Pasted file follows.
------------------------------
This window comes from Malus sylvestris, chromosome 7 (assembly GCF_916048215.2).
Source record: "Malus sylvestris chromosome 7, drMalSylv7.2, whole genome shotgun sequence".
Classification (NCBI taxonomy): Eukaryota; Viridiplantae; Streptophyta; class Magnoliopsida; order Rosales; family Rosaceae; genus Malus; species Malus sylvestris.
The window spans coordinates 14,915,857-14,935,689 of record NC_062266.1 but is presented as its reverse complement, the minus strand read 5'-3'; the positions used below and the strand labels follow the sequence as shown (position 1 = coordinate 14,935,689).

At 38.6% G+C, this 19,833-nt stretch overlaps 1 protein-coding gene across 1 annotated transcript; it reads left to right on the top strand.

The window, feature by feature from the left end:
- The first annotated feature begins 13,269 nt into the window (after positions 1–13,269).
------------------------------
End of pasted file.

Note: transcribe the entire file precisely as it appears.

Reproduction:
This window comes from Malus sylvestris, chromosome 7 (assembly GCF_916048215.2).
Source record: "Malus sylvestris chromosome 7, drMalSylv7.2, whole genome shotgun sequence".
Classification (NCBI taxonomy): Eukaryota; Viridiplantae; Streptophyta; class Magnoliopsida; order Rosales; family Rosaceae; genus Malus; species Malus sylvestris.
The window spans coordinates 14,915,857-14,935,689 of record NC_062266.1 but is presented as its reverse complement, the minus strand read 5'-3'; the positions used below and the strand labels follow the sequence as shown (position 1 = coordinate 14,935,689).

At 38.6% G+C, this 19,833-nt stretch overlaps 1 protein-coding gene across 1 annotated transcript; it reads left to right on the top strand.

The window, feature by feature from the left end:
- The first annotated feature begins 13,269 nt into the window (after positions 1–13,269).